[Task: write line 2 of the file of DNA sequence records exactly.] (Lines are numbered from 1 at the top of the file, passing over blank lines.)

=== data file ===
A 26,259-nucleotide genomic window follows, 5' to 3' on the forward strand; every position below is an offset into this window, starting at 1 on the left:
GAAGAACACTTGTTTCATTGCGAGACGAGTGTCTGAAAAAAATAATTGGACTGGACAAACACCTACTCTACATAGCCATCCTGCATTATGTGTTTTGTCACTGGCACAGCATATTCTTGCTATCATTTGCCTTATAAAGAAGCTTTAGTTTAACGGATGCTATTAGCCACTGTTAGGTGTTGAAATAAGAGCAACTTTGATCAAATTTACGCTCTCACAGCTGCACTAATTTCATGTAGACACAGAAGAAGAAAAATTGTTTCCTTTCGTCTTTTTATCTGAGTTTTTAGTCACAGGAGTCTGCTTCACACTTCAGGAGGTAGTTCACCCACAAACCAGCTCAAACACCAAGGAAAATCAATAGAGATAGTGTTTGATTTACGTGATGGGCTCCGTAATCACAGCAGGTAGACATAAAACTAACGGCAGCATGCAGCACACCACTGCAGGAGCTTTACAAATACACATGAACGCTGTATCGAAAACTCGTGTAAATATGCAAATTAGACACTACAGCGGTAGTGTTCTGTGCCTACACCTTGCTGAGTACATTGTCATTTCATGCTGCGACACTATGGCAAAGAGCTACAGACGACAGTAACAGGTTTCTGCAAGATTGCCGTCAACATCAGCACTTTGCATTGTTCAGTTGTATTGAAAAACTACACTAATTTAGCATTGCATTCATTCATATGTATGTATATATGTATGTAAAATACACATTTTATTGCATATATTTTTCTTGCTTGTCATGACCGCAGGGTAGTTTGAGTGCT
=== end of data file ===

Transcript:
GAAGAACACTTGTTTCATTGCGAGACGAGTGTCTGAAAAAAATAATTGGACTGGACAAACACCTACTCTACATAGCCATCCTGCATTATGTGTTTTGTCACTGGCACAGCATATTCTTGCTATCATTTGCCTTATAAAGAAGCTTTAGTTTAACGGATGCTATTAGCCACTGTTAGGTGTTGAAATAAGAGCAACTTTGATCAAATTTACGCTCTCACAGCTGCACTAATTTCATGTAGACACAGAAGAAGAAAAATTGTTTCCTTTCGTCTTTTTATCTGAGTTTTTAGTCACAGGAGTCTGCTTCACACTTCAGGAGGTAGTTCACCCACAAACCAGCTCAAACACCAAGGAAAATCAATAGAGATAGTGTTTGATTTACGTGATGGGCTCCGTAATCACAGCAGGTAGACATAAAACTAACGGCAGCATGCAGCACACCACTGCAGGAGCTTTACAAATACACATGAACGCTGTATCGAAAACTCGTGTAAATATGCAAATTAGACACTACAGCGGTAGTGTTCTGTGCCTACACCTTGCTGAGTACATTGTCATTTCATGCTGCGACACTATGGCAAAGAGCTACAGACGACAGTAACAGGTTTCTGCAAGATTGCCGTCAACATCAGCACTTTGCATTGTTCAGTTGTATTGAAAAACTACACTAATTTAGCATTGCATTCATTCATATGTATGTATATATGTATGTAAAATACACATTTTATTGCATATATTTTTCTTGCTTGTCATGACCGCAGGGTAGTTTGAGTGCT